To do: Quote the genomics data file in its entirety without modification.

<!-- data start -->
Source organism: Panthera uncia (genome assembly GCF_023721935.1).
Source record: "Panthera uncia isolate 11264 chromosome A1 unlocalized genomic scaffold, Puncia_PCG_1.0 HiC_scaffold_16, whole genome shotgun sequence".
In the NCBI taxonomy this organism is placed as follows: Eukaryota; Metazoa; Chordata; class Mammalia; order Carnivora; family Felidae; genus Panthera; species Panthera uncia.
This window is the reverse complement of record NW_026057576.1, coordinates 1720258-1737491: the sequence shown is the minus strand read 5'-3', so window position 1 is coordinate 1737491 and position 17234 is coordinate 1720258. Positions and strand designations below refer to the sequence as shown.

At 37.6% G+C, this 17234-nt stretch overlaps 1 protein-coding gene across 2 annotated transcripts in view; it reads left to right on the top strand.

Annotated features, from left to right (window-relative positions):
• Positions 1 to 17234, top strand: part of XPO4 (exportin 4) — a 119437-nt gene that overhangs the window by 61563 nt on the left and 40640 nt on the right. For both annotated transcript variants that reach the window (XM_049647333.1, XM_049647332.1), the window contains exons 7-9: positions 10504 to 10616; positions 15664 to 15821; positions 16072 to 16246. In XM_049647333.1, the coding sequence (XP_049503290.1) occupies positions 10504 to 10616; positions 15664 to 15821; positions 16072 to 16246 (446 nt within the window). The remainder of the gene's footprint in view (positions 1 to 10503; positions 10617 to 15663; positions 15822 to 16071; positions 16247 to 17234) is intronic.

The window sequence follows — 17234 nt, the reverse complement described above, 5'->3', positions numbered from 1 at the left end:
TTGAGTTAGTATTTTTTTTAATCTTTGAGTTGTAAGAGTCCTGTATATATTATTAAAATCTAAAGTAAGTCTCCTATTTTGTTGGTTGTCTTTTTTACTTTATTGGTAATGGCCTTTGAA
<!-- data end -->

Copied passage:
Source organism: Panthera uncia (genome assembly GCF_023721935.1).
Source record: "Panthera uncia isolate 11264 chromosome A1 unlocalized genomic scaffold, Puncia_PCG_1.0 HiC_scaffold_16, whole genome shotgun sequence".
In the NCBI taxonomy this organism is placed as follows: Eukaryota; Metazoa; Chordata; class Mammalia; order Carnivora; family Felidae; genus Panthera; species Panthera uncia.
This window is the reverse complement of record NW_026057576.1, coordinates 1720258-1737491: the sequence shown is the minus strand read 5'-3', so window position 1 is coordinate 1737491 and position 17234 is coordinate 1720258. Positions and strand designations below refer to the sequence as shown.

At 37.6% G+C, this 17234-nt stretch overlaps 1 protein-coding gene across 2 annotated transcripts in view; it reads left to right on the top strand.

Annotated features, from left to right (window-relative positions):
• Positions 1 to 17234, top strand: part of XPO4 (exportin 4) — a 119437-nt gene that overhangs the window by 61563 nt on the left and 40640 nt on the right. For both annotated transcript variants that reach the window (XM_049647333.1, XM_049647332.1), the window contains exons 7-9: positions 10504 to 10616; positions 15664 to 15821; positions 16072 to 16246. In XM_049647333.1, the coding sequence (XP_049503290.1) occupies positions 10504 to 10616; positions 15664 to 15821; positions 16072 to 16246 (446 nt within the window). The remainder of the gene's footprint in view (positions 1 to 10503; positions 10617 to 15663; positions 15822 to 16071; positions 16247 to 17234) is intronic.

The window sequence follows — 17234 nt, the reverse complement described above, 5'->3', positions numbered from 1 at the left end:
TTGAGTTAGTATTTTTTTTAATCTTTGAGTTGTAAGAGTCCTGTATATATTATTAAAATCTAAAGTAAGTCTCCTATTTTGTTGGTTGTCTTTTTTACTTTATTGGTAATGGCCTTTGAA